‘...Dr Levy also argued that the judge’s approach, by contrast, would encourage more ex parte awards since surveyors who had made requests under section 10(7) would be inclined to act immediately on the expiry of the 10 day period. For my part, however, I do not regard speedy ex parte action as a problem in principle. It is contemplated by the subsection and accords with the underlying policy.’
— Patel v Peters

Again, Richards LJ does not make any reference to a 10-day notice, let alone one in writing, being a prerequisite in any form; on the contrary it appears that he would see such a perceived requirement as a hindrance causing unnecessary delay. Therefore, I do not share any view that there is an obligation to serve such notice. Brightman J in Gyle-thompson and Others v Wall Street (Properties) Ltd [1974] 1 W.L.R. 123 informs us that the steps laid don by the Act must be scrupulously followed…..

Those surveyors are in a quasi-judicial position with statutory powers and responsibilities. It therefore seems to me important that the steps laid down by the Act should be scrupulously followed throughout and short cuts are not desirable
— Gyle-thompson and Others v Wall Street (Properties) Ltd

Scrupulously following the steps laid down by the Act must also preclude the inclusion of requiring additional steps to be taken by a surveyor who only wishes to follow the steps as aid down by the Act.


anything so done by him shall be as effectual as if he had been an agreed surveyor

This tells us that whatever the surveyor concludes in his ex parte matter is equivalent to that done by an agreed surveyor. This, on the simple reading of both sub-sections, must mean that the other surveyor and third surveyor are closed out of any involvement in the subject matter. There appears to be two different aspects to 10(6) + (7) in that 10(6) would be more likely to lead to an ex parte Award on the basis that the other surveyor is refusing to Act. The wording tells us that the other surveyor only needs to refuse to act effectively and, unlike 10(6) there is no restriction on what the surveyor wishing to proceed ex parte can proceed on. It would appear he has excluded himself from the current matter(s).The default only needs to occur once. In contrast to 10(6), 10(7) requires that the surveyor may only proceed ex parte on the subject matter, although this is somewhat broader than 10(6) it must be asked what areas other than proceeding to Award, are there available to pursue? Despite these options it is almost certain that any action will lead to an Award, after all, Richards LJ stated ‘the evident purpose of section 10(7) , namely the avoidance of delay occasioned by the failure of one of the surveyors to act effectively in relation to a particular matter.’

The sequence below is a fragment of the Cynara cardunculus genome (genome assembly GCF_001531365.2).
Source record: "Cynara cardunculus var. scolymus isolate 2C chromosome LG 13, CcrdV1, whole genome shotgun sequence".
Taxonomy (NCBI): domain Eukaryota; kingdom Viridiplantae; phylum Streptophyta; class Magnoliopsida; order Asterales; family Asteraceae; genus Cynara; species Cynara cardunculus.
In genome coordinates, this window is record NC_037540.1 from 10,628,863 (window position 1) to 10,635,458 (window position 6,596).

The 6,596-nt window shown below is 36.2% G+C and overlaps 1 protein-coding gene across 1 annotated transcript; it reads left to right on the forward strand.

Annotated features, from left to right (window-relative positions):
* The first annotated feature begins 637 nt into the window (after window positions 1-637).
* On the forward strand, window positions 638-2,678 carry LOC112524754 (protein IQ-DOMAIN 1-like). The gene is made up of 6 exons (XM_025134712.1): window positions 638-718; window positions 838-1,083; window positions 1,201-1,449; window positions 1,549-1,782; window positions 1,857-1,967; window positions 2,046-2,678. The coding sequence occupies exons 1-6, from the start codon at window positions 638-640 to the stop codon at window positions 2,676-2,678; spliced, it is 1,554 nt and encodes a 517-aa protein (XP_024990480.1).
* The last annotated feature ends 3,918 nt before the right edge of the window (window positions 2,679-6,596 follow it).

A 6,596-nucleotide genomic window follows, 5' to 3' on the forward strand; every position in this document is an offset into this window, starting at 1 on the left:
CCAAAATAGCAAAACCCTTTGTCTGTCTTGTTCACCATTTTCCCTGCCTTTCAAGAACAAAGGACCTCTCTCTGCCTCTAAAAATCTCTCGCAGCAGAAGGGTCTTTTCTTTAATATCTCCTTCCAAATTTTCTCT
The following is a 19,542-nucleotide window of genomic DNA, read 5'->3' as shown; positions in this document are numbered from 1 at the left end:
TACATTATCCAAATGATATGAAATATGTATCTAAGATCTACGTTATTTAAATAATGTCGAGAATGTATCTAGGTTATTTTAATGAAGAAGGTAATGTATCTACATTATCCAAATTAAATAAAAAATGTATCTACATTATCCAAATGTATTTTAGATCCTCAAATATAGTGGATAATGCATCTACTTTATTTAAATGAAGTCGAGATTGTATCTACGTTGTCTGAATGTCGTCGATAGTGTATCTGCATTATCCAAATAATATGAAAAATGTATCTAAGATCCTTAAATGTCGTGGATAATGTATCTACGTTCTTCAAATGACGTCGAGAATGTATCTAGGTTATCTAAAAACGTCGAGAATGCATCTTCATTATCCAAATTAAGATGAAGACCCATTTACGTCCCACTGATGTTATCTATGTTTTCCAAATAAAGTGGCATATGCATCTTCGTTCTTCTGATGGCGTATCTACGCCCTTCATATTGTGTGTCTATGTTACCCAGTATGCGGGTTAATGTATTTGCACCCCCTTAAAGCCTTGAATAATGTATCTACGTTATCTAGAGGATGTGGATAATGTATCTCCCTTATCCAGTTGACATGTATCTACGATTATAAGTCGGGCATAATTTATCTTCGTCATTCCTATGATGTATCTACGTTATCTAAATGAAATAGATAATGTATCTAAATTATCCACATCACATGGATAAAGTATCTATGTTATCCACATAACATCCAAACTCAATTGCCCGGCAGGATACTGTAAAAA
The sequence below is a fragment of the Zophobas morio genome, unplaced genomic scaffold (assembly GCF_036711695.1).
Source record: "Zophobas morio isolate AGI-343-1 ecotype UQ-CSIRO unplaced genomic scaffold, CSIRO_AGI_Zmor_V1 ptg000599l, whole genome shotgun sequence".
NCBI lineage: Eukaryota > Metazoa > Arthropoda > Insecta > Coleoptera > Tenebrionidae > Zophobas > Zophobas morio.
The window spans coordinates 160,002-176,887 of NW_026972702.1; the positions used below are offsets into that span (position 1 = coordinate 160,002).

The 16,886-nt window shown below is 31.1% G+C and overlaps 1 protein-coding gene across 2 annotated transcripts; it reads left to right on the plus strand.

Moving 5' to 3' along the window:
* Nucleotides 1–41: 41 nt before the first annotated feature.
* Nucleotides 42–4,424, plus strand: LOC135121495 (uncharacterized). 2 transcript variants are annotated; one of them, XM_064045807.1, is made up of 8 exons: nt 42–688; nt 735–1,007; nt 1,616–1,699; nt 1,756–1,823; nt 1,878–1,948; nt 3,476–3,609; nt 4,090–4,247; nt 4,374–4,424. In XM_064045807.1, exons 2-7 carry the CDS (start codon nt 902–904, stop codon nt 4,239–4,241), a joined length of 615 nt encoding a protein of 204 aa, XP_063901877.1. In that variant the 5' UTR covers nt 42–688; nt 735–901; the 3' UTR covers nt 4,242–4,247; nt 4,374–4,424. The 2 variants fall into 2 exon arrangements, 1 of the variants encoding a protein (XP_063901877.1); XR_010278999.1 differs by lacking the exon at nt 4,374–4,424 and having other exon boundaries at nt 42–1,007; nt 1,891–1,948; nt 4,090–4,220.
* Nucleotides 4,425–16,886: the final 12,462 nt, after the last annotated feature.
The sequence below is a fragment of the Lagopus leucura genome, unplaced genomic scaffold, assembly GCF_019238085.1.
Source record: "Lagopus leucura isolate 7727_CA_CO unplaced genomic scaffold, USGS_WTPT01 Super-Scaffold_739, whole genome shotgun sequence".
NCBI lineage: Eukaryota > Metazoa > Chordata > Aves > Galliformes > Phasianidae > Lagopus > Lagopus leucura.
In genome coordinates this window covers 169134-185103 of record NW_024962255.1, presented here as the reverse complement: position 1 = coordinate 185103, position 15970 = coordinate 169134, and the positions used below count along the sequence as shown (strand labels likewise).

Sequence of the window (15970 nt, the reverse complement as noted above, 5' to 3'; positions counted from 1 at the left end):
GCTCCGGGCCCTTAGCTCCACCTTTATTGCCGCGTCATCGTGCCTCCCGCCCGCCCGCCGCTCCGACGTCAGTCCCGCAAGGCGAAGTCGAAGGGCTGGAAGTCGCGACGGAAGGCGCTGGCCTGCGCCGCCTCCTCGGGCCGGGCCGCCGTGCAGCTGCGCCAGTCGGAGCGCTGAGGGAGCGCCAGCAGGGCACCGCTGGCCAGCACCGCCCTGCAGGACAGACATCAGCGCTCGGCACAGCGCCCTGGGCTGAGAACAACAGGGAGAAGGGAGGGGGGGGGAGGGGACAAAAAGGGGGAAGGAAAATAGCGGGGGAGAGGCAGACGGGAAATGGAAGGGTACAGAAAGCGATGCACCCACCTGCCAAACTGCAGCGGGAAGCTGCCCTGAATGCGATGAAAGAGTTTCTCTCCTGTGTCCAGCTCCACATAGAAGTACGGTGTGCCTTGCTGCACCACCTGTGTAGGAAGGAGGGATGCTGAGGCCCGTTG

A dispute over fees led to an ex parte Award despite apparent agreement on other matters with a further effect of an ex parte Award appears to be the exclusion of the third surveyor, if we refer to Bansal v Myers, a Romford County Court case in which an adjoining owner’s surveyor served an ex parte Award, HHJ Platt stated

§19 In my judgement the Respondent is correct. As a matter of law the question of fees is part of the award to be made by the appointed surveyors under section 10(13). ......
§21 Consequences. Since I have determined that the award was valid the Appellant has lost his right to have the issue referred to the Third Surveyor for determination as a dispute.....’
...
— Bansal v Myers [2007]

The above extract from the judgement does appear to confirm that the third surveyor has no jurisdiction in the matter that has been proceeded with in an ex parte manner. It also states that only the the appointed surveyors can determine the fees, which if the fees have not been a matter in dispute and one surveyor has proceeded ex parte, on interpretation, it is only that surveyor who can determine the other surveyor’s fees, which he may not be very willing to do if the refusenik surveyor has caused him extra work, which in my experience it does.


still a work in progress - last updated 16th September 2018 12:01